“Educators often criticize American K-12 science education as being a mile wide and an inch deep,” says Duncan. Students learn about different topics in science – the water cycle one year, cell mitosis the next – but they’re often not connected to one another or to anything students can see, feel or experience for themselves.
 
But with the new proposed standards based on learning progressions, students learn the “big ideas” in science – atomic and molecular theory, for example – with increasingly sophisticated levels of understanding as they move through the K-12 science program. At each level, they believe, students should learn to use scientific practices to create new knowledge that they can use as “stepping stones” to the next level. The best way to study science, they assert, is to do more science.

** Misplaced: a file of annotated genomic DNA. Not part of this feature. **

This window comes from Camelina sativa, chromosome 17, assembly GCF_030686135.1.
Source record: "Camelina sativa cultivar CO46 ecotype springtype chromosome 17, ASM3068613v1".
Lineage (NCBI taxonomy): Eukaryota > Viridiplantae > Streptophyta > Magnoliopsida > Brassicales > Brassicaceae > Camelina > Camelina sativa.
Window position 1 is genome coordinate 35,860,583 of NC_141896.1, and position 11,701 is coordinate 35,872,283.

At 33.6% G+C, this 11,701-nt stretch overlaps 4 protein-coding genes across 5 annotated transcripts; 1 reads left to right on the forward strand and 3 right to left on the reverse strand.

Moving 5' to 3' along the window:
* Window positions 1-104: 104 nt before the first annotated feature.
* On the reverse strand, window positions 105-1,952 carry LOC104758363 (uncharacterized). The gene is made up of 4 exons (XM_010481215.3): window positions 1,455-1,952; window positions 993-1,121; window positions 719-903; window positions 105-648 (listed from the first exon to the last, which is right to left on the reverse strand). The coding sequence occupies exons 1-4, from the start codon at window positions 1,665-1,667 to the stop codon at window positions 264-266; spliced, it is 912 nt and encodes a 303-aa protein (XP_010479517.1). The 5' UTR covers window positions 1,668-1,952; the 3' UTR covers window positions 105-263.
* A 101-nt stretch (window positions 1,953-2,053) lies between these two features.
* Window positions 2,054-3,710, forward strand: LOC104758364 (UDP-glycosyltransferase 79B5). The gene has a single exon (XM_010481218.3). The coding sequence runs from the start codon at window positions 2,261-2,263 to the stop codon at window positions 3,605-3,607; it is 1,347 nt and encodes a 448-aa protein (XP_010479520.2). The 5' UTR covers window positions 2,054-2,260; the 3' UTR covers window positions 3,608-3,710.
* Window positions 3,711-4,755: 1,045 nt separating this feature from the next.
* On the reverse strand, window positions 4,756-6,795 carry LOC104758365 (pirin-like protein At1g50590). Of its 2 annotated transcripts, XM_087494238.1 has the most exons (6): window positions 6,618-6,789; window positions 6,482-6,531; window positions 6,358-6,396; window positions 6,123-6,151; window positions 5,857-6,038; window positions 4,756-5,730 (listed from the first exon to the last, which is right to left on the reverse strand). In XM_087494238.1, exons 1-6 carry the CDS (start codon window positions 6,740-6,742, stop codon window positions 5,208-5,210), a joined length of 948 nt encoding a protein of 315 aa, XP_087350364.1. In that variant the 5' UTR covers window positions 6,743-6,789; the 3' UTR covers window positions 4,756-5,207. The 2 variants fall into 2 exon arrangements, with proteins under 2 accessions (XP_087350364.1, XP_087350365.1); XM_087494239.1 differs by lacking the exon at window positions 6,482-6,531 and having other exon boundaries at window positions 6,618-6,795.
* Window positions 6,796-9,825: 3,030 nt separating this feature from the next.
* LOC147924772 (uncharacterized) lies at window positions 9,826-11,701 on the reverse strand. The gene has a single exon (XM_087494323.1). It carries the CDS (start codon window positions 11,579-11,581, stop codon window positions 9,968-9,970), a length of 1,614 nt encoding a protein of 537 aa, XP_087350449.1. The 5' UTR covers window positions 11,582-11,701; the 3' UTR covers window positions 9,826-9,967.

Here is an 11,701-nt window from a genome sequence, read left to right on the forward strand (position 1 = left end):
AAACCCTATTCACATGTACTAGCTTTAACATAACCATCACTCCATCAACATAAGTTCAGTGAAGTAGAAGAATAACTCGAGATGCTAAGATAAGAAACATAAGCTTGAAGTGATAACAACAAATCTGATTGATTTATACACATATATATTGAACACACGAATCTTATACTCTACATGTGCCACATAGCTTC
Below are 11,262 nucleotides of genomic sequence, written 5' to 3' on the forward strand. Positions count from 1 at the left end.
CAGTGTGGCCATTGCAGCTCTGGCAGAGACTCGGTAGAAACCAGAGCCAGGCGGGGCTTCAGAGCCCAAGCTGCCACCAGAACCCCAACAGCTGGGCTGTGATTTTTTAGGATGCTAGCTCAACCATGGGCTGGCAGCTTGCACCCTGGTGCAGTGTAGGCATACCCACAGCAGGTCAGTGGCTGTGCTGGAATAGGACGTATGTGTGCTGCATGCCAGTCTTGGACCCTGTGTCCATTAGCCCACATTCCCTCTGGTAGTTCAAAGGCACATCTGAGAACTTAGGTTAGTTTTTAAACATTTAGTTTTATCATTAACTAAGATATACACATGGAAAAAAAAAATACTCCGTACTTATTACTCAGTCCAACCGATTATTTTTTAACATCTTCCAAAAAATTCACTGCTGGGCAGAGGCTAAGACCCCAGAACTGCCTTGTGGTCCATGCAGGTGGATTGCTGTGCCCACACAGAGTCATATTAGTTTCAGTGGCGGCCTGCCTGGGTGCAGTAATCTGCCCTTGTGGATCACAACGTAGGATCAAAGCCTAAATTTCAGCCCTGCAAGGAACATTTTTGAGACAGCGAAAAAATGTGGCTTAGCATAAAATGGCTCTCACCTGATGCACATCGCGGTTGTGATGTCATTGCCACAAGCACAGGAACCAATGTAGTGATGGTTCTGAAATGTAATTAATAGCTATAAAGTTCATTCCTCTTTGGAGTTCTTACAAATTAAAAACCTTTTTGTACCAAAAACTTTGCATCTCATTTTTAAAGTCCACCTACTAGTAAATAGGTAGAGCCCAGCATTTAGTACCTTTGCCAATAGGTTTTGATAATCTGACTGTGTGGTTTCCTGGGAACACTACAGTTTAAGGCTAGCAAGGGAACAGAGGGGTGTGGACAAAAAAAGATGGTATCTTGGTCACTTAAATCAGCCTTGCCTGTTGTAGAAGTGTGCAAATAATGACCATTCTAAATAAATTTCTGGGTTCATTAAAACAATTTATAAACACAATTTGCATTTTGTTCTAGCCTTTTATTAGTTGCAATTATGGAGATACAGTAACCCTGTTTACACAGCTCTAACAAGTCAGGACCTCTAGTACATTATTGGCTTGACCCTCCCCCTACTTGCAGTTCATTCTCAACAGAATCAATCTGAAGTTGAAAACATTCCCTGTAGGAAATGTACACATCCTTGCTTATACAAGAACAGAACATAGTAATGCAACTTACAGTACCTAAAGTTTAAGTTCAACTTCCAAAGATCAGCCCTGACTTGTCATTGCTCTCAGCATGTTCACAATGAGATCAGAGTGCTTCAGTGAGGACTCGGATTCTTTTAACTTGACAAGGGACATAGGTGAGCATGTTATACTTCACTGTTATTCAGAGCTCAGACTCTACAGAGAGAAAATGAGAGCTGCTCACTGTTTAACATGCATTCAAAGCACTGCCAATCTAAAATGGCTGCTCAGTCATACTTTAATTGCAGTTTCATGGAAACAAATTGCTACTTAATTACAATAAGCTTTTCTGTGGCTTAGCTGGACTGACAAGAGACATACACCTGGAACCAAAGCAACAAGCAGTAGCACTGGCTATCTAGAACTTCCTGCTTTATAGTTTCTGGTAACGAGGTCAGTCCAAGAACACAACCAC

The new guidelines under review by more than two dozen states – New Jersey and New York among them – are much needed, Duncan said, citing a common middle school experiment in which students test two brands of paper towel to see which one holds more coins while wet. “So, you find out which brand is stronger,” Duncan said. “So what?” The experiment doesn’t develop scientific knowledge about why a paper towel might be better. An NGSS alternative would ask students to think first about why a towel might be stronger or weaker. What is it about the materials that allow it to hold water and not break apart? By investigating the differences between the two brands, students can examine how even though two things might look the same, they have different properties that make them act in different ways, like when they get wet.  These are precursor ideas to more advanced chemistry, and students can use this knowledge later on to address other problems.